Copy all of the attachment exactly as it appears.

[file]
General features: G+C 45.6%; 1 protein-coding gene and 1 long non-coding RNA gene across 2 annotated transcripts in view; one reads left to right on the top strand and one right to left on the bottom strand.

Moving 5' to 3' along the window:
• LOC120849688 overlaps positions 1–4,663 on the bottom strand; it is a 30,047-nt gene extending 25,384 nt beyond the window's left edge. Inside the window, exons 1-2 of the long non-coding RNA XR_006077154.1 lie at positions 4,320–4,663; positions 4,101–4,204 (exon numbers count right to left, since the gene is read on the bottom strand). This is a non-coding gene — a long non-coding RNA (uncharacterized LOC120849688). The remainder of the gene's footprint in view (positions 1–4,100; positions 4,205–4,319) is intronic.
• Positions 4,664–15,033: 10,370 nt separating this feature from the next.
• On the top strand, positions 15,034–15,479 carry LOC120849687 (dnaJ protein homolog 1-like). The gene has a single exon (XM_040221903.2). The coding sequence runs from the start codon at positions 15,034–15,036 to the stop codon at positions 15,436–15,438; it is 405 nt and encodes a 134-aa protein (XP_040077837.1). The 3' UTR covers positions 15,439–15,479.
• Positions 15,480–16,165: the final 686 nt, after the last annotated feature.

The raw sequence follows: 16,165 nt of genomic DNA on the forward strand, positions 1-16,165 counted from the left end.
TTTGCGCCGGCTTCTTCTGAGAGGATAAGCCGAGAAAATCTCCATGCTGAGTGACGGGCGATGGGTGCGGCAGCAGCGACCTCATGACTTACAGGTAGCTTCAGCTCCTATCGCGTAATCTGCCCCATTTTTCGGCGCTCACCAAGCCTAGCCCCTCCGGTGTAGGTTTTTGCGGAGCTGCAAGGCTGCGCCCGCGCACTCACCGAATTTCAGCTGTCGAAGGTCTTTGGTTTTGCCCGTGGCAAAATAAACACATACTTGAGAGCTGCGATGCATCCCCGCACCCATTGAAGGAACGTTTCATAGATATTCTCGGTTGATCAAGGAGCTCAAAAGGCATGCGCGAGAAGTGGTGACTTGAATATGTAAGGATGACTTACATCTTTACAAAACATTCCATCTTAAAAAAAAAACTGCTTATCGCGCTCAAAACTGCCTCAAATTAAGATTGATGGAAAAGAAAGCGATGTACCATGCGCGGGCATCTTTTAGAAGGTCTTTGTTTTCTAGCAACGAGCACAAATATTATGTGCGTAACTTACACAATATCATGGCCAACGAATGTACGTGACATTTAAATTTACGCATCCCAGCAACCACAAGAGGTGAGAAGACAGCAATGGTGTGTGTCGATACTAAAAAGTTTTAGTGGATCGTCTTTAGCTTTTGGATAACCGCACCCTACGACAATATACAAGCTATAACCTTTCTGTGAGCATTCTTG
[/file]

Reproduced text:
General features: G+C 45.6%; 1 protein-coding gene and 1 long non-coding RNA gene across 2 annotated transcripts in view; one reads left to right on the top strand and one right to left on the bottom strand.

Moving 5' to 3' along the window:
• LOC120849688 overlaps positions 1–4,663 on the bottom strand; it is a 30,047-nt gene extending 25,384 nt beyond the window's left edge. Inside the window, exons 1-2 of the long non-coding RNA XR_006077154.1 lie at positions 4,320–4,663; positions 4,101–4,204 (exon numbers count right to left, since the gene is read on the bottom strand). This is a non-coding gene — a long non-coding RNA (uncharacterized LOC120849688). The remainder of the gene's footprint in view (positions 1–4,100; positions 4,205–4,319) is intronic.
• Positions 4,664–15,033: 10,370 nt separating this feature from the next.
• On the top strand, positions 15,034–15,479 carry LOC120849687 (dnaJ protein homolog 1-like). The gene has a single exon (XM_040221903.2). The coding sequence runs from the start codon at positions 15,034–15,036 to the stop codon at positions 15,436–15,438; it is 405 nt and encodes a 134-aa protein (XP_040077837.1). The 3' UTR covers positions 15,439–15,479.
• Positions 15,480–16,165: the final 686 nt, after the last annotated feature.

The raw sequence follows: 16,165 nt of genomic DNA on the forward strand, positions 1-16,165 counted from the left end.
TTTGCGCCGGCTTCTTCTGAGAGGATAAGCCGAGAAAATCTCCATGCTGAGTGACGGGCGATGGGTGCGGCAGCAGCGACCTCATGACTTACAGGTAGCTTCAGCTCCTATCGCGTAATCTGCCCCATTTTTCGGCGCTCACCAAGCCTAGCCCCTCCGGTGTAGGTTTTTGCGGAGCTGCAAGGCTGCGCCCGCGCACTCACCGAATTTCAGCTGTCGAAGGTCTTTGGTTTTGCCCGTGGCAAAATAAACACATACTTGAGAGCTGCGATGCATCCCCGCACCCATTGAAGGAACGTTTCATAGATATTCTCGGTTGATCAAGGAGCTCAAAAGGCATGCGCGAGAAGTGGTGACTTGAATATGTAAGGATGACTTACATCTTTACAAAACATTCCATCTTAAAAAAAAAACTGCTTATCGCGCTCAAAACTGCCTCAAATTAAGATTGATGGAAAAGAAAGCGATGTACCATGCGCGGGCATCTTTTAGAAGGTCTTTGTTTTCTAGCAACGAGCACAAATATTATGTGCGTAACTTACACAATATCATGGCCAACGAATGTACGTGACATTTAAATTTACGCATCCCAGCAACCACAAGAGGTGAGAAGACAGCAATGGTGTGTGTCGATACTAAAAAGTTTTAGTGGATCGTCTTTAGCTTTTGGATAACCGCACCCTACGACAATATACAAGCTATAACCTTTCTGTGAGCATTCTTG